On Sunday, May 1st, I was lucky to have the ISS transit the sun only a few kilometers away. Weather played with my plans as well. So i packed my solar scope and drove to a place right in the center of the transit line. The transit itself is a very brief event. This particular one lasted for less than 2 seconds. So everything hat to be well set up before the clock reached 08:24:22 CEST.
This image is a combination of 15 individual images captured in 1.02 seconds. The solar surface was further enhanced by a stack of 880 frames adjacent to the transit itself.
On Thursday 2020-10-22 in the evening, I captured image sequences of Mars (see seperate post). During one of the infrared test sequences (I wanted to compare noise levels at +2C vs. -20C) I saw a brief dark shadow passing the disk of Mars. First out, I thought it might have been a bat. But later on, when I analyzed the video, I found out, that the shadow was a satellite transiting Mars 🙂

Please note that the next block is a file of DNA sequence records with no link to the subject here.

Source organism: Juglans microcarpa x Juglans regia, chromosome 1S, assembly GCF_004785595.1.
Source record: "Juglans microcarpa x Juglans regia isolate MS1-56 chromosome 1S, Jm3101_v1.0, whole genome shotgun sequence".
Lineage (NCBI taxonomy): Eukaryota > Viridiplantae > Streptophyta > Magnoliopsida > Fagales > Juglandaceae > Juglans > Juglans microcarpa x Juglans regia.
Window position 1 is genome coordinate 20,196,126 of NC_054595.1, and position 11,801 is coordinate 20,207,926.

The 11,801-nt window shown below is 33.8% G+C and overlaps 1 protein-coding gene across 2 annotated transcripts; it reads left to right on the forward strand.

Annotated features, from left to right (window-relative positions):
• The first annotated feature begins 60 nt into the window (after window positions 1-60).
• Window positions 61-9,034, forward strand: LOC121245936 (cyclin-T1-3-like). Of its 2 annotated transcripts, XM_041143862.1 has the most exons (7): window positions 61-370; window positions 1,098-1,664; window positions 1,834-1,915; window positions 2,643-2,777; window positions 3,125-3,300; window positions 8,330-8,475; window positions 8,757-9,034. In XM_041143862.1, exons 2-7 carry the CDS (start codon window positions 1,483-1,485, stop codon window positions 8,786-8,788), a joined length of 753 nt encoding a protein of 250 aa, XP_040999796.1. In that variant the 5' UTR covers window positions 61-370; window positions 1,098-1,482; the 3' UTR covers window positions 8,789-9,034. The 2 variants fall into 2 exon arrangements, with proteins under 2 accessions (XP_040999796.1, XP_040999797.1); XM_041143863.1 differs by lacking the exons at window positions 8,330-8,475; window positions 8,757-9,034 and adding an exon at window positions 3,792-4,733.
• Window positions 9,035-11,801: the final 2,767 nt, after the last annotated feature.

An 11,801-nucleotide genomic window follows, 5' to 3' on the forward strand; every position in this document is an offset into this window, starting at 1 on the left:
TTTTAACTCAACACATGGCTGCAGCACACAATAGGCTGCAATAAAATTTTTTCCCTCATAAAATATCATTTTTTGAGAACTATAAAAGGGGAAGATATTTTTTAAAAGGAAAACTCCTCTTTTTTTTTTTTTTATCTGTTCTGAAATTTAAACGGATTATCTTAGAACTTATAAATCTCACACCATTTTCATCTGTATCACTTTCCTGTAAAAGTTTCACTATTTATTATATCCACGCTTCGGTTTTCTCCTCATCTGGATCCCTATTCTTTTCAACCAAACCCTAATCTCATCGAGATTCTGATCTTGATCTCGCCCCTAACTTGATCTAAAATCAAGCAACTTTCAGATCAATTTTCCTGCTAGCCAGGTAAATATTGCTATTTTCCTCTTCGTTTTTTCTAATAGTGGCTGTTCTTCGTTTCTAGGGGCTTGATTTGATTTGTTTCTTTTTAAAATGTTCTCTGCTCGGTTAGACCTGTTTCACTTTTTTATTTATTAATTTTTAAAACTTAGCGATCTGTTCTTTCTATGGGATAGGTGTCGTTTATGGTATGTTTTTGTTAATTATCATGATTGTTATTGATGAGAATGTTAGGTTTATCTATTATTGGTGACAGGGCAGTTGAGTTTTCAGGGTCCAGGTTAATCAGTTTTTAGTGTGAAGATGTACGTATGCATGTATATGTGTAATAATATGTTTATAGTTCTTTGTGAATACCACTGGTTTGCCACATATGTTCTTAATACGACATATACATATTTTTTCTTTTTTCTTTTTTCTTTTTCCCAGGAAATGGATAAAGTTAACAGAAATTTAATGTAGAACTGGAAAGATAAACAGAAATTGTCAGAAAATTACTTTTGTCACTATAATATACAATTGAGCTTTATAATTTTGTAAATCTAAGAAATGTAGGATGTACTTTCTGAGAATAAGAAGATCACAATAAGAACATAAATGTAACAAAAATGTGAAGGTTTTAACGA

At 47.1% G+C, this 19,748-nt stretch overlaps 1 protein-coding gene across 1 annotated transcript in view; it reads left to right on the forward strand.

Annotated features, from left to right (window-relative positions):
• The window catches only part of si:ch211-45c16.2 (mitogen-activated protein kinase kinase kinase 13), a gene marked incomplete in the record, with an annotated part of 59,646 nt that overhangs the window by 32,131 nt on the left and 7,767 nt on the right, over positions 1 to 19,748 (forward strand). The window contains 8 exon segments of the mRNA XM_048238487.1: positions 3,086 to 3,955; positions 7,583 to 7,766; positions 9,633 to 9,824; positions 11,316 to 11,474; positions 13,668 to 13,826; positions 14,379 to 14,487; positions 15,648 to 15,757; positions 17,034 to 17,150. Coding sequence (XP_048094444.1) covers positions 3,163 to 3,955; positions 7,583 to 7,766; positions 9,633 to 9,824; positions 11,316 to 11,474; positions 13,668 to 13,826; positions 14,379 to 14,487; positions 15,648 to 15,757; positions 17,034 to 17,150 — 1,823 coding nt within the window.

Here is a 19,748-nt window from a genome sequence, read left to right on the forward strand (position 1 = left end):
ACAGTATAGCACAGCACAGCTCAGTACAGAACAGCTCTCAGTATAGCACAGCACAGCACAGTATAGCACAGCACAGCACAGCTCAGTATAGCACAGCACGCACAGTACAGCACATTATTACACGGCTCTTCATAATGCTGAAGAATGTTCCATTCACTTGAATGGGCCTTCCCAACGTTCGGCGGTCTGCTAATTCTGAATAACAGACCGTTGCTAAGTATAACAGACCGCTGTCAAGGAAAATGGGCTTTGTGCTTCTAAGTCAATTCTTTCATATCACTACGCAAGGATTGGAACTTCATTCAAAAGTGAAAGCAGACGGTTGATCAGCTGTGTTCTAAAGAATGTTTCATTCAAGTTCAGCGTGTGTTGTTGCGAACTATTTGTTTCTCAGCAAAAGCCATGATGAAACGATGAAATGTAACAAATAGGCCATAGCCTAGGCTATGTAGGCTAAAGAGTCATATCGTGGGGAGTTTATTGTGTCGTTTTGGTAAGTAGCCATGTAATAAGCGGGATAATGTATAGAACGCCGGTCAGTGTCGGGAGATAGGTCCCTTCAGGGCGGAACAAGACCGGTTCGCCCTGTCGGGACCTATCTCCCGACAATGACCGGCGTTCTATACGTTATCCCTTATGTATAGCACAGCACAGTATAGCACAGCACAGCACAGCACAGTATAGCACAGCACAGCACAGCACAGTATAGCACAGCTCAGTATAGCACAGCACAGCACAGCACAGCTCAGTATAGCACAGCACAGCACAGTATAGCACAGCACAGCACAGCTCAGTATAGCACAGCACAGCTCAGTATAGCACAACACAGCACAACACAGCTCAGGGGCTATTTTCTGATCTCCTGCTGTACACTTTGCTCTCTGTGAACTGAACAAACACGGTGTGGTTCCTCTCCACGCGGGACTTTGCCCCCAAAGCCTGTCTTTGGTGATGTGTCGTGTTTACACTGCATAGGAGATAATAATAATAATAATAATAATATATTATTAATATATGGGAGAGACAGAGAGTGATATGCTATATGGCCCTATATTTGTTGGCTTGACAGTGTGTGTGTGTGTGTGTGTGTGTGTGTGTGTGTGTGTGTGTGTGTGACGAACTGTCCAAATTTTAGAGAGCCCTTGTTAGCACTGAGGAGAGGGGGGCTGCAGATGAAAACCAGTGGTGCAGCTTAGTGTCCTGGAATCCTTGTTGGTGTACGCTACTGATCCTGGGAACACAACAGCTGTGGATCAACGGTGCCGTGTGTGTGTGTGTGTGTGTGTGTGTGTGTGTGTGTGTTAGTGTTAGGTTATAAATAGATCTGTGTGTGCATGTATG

The transit started at 2020-10-22 18:27:45.498 UT. The satellite left the disk of Mars at 18:27:45.687. So the duration was a very brief 190 Milliseconds! As I recorded with 178 frames/second, I could capture 27 individual images of the transit.
I definitively was very lucky to have registered the shadow during capture time. Otherwise I would never have seen this event in post processing…
Optics used: 10″ f/5 Newton with 2.5x Barlow (effective focal length was 3125mm) Recorded with IR-650nm pass filter on QHY183M camera at +2C with 178 fps
Today Mercury set its path in front of the sun. The tiny black spot was a nice view to observe. As I was in the office that day, I used a tripod, 1000mm lens and a wired remote trigger to capture a few impressions of the event:
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